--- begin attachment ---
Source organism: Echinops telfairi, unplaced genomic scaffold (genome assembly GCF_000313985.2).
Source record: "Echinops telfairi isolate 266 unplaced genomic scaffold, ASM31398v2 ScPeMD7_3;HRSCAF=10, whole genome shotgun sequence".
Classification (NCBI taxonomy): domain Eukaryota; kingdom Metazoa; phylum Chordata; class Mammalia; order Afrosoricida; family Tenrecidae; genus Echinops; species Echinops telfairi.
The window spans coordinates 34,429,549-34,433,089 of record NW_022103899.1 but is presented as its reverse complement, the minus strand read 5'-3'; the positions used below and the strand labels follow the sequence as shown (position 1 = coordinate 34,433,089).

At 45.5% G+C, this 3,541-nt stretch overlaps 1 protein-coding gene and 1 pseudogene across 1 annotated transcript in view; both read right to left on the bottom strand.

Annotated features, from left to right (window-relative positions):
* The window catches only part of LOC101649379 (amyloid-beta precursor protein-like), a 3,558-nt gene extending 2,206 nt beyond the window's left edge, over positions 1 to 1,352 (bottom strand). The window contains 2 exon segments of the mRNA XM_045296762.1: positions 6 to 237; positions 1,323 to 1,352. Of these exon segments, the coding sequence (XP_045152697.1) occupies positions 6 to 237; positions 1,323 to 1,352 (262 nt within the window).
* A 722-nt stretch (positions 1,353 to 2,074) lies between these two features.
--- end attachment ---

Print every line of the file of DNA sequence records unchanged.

Source organism: Echinops telfairi, unplaced genomic scaffold (genome assembly GCF_000313985.2).
Source record: "Echinops telfairi isolate 266 unplaced genomic scaffold, ASM31398v2 ScPeMD7_3;HRSCAF=10, whole genome shotgun sequence".
Classification (NCBI taxonomy): domain Eukaryota; kingdom Metazoa; phylum Chordata; class Mammalia; order Afrosoricida; family Tenrecidae; genus Echinops; species Echinops telfairi.
The window spans coordinates 34,429,549-34,433,089 of record NW_022103899.1 but is presented as its reverse complement, the minus strand read 5'-3'; the positions used below and the strand labels follow the sequence as shown (position 1 = coordinate 34,433,089).

At 45.5% G+C, this 3,541-nt stretch overlaps 1 protein-coding gene and 1 pseudogene across 1 annotated transcript in view; both read right to left on the bottom strand.

Annotated features, from left to right (window-relative positions):
* The window catches only part of LOC101649379 (amyloid-beta precursor protein-like), a 3,558-nt gene extending 2,206 nt beyond the window's left edge, over positions 1 to 1,352 (bottom strand). The window contains 2 exon segments of the mRNA XM_045296762.1: positions 6 to 237; positions 1,323 to 1,352. Of these exon segments, the coding sequence (XP_045152697.1) occupies positions 6 to 237; positions 1,323 to 1,352 (262 nt within the window).
* A 722-nt stretch (positions 1,353 to 2,074) lies between these two features.